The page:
Diamondbacks re-sign Willie Bloomquist to two-year deal

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Whatever bad blood there was between agent Scott Boras and the Diamondbacks over the Willie Bloomquist situation was short-lived, as Scott Miller of CBSSports.com reports that Arizona has re-signed the veteran utility man to a two-year, $3.8 million contract.

Boras said earlier this week that the Diamondbacks were upset with Bloomquist for declining his half of a $1.1 million mutual option for 2012, so they acted quickly to re-sign fellow utility man John McDonald to a two-year deal instead. Or as Boras put it: “They got emotional and they went out and signed a guy who hit .169.”

Now that “guy who hit.169” is Bloomquist’s teammate again.

And ultimately Bloomquist was obviously smart to decline the $1.1 million option, because he got a 72 percent salary bump and an extra year of guaranteed money at age 34. Must have been the .657 OPS.

Bloomquist was pushed into regular action at shortstop this year because of Stephen Drew’s injury, but the plan for 2012 likely involves him filling a more typical bench role. McDonald is now somewhat redundant, although his value is almost strictly from middle infield defense whereas Bloomquist is at least a somewhat useful hitter and will be used all over the diamond. Still, that’s a lot of money to invest in a pair of banjo-hitting mid-30s utility men.

Video: Albert Almora, Jr. saved by the ivy

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The ALCS had a weird play in Game 4 on Tuesday night, but Game 4 of the NLCS did as well. This one involved Cubs outfielder Albert Almora, Jr. and his attempt to spark a rally in the bottom of the ninth inning against Dodgers reliever Ross Stripling.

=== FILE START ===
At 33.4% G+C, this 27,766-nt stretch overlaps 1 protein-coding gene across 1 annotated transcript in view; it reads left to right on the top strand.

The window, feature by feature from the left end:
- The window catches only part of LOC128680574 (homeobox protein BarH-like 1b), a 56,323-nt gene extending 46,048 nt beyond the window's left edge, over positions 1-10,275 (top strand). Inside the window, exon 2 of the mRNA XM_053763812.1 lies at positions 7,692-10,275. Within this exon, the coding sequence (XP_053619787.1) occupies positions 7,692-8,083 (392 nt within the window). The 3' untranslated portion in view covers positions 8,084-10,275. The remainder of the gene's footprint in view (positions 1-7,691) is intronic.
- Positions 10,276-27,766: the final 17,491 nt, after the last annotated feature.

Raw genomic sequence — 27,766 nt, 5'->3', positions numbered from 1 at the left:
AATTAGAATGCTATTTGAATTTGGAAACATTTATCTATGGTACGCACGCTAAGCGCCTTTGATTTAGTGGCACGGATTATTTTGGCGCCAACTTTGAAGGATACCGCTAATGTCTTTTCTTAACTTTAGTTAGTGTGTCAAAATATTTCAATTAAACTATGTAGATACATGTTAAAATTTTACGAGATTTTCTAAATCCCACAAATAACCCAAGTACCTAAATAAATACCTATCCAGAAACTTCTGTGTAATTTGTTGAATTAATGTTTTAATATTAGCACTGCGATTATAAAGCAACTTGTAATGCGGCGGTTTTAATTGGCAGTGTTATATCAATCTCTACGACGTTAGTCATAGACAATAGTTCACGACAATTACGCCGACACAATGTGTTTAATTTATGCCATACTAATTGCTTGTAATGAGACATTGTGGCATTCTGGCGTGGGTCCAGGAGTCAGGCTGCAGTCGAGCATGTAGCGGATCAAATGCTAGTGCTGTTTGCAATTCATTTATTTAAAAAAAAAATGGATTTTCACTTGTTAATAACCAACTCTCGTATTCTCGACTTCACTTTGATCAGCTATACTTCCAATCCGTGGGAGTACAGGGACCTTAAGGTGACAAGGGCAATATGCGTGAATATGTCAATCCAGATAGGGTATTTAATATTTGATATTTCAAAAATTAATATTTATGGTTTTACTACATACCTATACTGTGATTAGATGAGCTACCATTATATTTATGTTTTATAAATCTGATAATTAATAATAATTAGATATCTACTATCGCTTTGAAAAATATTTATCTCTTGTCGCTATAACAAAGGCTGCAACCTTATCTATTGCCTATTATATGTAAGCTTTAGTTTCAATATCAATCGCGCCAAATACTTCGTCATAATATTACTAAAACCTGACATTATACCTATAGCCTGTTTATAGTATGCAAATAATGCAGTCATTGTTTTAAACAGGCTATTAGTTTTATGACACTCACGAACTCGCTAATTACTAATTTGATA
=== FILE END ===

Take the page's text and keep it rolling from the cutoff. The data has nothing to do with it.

After Alex Avila singled, Almora ripped a double to left field, past a diving Enrique Hernandez. The ball rolled to the ivy in front of the wall. Most outfielders there would’ve put their hands up, which would have alerted the umpires to call an immediate ground-rule double. Hernandez didn’t, instead fishing the ball out and firing it back into the infield. Avila had stopped at third base, but Almora kept running. Much to his surprise, he pulled up into third base to see his teammate standing there, resigned to his fate as a dead duck. Third baseman Justin Turner applied the tag on Almora for what he thought was the first out of the inning.

Almora, however, was then sent back to second base after the umpires correctly called a ground-rule double.

Unfortunately for the Cubs, the lucky break didn’t help as closer Kenley Jansen came in and took care of business, retiring all three batters he faced without letting an inherited runner score. The Dodgers won 6-1 and now lead the NLCS three games to none. They’ll try to punch their ticket to the World Series on Wednesday.